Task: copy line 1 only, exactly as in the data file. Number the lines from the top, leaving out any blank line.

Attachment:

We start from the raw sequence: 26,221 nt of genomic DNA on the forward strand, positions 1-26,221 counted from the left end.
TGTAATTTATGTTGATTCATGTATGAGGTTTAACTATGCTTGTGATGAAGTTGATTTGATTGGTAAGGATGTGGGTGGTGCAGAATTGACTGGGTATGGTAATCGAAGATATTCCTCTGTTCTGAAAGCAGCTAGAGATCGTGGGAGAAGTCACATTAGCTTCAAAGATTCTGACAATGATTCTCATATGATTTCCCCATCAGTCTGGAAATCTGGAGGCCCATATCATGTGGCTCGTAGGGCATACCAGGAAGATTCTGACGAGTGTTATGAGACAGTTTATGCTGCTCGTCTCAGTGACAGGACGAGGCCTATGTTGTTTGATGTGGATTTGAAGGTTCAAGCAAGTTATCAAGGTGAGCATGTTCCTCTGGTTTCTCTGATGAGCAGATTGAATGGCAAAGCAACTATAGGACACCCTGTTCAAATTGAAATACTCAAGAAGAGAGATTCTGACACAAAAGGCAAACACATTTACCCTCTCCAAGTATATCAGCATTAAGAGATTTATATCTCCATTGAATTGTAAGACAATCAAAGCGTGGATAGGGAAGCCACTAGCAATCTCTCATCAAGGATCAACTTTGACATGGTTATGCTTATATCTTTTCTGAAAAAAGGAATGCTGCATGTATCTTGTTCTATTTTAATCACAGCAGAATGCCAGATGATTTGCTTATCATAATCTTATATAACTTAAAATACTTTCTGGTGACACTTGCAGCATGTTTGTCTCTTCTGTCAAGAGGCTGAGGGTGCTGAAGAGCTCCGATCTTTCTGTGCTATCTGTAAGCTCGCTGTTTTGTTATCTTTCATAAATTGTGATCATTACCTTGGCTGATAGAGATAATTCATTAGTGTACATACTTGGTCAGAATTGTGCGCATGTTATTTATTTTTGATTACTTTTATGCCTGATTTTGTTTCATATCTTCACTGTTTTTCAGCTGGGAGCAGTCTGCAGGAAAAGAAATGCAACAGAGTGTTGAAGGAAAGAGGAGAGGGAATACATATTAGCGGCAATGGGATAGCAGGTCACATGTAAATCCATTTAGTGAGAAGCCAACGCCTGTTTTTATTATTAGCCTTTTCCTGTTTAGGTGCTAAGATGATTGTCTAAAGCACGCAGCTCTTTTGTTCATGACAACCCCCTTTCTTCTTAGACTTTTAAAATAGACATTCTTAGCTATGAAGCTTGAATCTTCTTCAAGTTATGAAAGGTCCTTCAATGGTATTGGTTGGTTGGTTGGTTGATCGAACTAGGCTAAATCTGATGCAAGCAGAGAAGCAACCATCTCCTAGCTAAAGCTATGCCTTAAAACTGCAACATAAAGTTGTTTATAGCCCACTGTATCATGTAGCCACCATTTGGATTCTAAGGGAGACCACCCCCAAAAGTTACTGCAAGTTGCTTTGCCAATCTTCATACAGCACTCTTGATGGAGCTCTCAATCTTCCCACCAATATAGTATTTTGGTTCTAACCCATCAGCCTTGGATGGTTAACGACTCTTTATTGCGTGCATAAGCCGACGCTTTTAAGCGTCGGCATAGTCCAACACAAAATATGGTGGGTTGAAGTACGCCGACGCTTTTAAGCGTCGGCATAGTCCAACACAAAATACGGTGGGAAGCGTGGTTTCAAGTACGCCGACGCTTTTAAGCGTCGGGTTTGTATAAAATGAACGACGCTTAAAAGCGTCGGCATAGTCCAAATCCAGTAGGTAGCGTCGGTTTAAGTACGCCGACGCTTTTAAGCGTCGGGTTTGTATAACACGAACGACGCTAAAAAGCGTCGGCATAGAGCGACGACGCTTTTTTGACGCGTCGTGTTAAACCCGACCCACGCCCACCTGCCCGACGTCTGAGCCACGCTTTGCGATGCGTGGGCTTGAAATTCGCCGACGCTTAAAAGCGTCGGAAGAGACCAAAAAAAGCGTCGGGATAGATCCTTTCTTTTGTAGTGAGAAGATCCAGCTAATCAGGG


We start from the raw sequence: 26,221 nt of genomic DNA on the forward strand, positions 1-26,221 counted from the left end.